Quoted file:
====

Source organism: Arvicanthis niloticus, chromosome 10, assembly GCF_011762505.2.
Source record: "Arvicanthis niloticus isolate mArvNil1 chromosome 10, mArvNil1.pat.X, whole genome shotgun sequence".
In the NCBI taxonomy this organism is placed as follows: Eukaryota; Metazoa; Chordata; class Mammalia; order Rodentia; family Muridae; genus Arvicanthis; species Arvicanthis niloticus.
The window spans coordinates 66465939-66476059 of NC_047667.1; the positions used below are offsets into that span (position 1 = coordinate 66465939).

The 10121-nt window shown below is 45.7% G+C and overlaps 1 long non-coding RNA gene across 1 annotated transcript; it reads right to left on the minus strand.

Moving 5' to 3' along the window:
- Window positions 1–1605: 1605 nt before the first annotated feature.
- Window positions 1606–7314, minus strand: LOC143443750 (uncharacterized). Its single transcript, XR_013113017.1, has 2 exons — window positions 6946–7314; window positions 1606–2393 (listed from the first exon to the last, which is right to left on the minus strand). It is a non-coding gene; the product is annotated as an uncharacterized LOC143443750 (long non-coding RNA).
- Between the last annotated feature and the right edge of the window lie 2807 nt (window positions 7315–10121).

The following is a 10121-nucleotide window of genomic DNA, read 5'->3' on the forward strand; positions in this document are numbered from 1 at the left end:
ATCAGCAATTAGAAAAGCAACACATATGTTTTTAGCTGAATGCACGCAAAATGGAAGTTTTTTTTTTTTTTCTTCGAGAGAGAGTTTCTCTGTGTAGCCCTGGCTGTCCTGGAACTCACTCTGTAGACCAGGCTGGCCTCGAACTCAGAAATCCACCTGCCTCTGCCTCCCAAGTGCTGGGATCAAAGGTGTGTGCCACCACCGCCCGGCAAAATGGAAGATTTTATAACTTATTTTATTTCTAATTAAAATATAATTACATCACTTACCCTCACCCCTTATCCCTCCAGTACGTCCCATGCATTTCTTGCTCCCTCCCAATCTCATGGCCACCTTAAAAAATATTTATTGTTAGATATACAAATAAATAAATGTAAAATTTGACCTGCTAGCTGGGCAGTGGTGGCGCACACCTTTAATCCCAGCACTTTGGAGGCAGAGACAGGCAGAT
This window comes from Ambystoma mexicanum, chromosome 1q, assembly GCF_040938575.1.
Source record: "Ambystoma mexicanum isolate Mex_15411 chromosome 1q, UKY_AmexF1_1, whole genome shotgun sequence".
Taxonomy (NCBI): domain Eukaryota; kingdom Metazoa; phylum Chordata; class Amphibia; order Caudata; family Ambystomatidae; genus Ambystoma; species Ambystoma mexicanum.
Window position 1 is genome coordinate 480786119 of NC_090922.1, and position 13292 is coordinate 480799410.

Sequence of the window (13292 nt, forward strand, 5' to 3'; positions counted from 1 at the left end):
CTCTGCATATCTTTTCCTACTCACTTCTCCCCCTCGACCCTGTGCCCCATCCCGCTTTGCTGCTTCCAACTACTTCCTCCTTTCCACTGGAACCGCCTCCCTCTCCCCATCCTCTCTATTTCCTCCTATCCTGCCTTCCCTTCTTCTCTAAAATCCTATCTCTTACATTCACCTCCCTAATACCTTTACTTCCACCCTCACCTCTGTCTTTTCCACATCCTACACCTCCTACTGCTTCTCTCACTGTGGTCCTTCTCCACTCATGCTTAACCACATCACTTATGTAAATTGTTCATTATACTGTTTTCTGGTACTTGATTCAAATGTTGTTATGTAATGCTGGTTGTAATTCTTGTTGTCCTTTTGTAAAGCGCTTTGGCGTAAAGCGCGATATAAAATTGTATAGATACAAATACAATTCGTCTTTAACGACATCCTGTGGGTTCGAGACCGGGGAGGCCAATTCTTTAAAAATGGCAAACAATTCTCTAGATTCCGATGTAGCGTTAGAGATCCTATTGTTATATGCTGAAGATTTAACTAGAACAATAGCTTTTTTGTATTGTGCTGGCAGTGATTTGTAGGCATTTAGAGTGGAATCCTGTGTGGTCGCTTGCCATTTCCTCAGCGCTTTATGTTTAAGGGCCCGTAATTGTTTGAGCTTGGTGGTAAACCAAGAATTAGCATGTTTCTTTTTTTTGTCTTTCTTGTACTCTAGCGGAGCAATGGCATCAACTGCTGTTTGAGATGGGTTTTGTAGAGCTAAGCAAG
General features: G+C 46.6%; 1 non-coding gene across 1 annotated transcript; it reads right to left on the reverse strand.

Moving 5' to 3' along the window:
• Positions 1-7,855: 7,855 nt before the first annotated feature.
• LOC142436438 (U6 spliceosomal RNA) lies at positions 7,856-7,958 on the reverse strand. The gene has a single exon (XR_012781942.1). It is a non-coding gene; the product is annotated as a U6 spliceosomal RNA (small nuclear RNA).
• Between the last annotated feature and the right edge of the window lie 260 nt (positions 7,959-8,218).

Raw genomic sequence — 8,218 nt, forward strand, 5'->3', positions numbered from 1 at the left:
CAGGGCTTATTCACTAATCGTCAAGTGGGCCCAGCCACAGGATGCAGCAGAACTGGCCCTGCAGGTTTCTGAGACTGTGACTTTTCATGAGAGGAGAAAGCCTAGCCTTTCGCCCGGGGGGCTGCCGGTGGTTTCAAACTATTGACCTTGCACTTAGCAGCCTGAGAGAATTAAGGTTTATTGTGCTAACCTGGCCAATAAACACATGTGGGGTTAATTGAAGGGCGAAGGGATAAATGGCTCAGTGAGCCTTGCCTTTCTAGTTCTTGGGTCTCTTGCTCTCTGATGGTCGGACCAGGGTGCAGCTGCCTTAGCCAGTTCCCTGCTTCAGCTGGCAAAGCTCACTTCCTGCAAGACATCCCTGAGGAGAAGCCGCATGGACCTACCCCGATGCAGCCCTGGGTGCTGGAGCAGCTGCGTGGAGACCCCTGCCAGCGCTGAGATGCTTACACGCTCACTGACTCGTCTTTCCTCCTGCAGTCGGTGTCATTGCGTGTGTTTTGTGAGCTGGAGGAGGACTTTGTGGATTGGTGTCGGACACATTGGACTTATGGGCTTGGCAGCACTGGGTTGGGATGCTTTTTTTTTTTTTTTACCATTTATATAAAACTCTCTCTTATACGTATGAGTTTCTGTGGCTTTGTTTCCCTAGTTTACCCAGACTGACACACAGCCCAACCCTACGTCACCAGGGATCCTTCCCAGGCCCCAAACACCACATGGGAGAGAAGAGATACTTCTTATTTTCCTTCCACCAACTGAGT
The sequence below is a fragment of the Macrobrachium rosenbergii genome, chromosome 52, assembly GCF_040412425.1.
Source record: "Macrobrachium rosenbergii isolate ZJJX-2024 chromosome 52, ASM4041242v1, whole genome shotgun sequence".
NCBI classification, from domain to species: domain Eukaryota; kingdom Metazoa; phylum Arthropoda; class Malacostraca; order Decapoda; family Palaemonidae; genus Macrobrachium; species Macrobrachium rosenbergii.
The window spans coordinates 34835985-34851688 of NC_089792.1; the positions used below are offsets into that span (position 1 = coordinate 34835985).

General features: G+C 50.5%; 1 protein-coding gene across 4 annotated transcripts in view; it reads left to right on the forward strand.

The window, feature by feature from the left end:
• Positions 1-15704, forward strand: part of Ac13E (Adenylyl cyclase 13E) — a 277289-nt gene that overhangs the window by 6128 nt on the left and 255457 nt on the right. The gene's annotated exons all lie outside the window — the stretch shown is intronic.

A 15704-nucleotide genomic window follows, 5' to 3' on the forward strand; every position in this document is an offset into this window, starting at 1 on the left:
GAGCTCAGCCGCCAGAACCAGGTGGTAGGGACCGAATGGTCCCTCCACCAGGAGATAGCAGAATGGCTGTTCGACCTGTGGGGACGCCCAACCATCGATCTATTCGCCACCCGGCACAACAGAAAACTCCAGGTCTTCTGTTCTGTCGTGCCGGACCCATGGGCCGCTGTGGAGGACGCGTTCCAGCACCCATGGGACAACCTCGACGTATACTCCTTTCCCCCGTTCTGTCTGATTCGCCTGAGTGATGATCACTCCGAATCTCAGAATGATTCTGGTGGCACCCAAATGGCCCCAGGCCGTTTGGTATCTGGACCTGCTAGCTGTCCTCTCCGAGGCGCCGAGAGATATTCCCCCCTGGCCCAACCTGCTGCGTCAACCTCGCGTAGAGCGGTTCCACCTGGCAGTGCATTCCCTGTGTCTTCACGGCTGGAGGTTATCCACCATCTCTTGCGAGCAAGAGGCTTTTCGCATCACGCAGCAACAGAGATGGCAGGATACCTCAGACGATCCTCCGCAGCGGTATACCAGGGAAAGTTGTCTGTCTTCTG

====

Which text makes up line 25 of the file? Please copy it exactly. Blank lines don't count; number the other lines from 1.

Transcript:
The sequence below is a fragment of the Macrobrachium rosenbergii genome, chromosome 52, assembly GCF_040412425.1.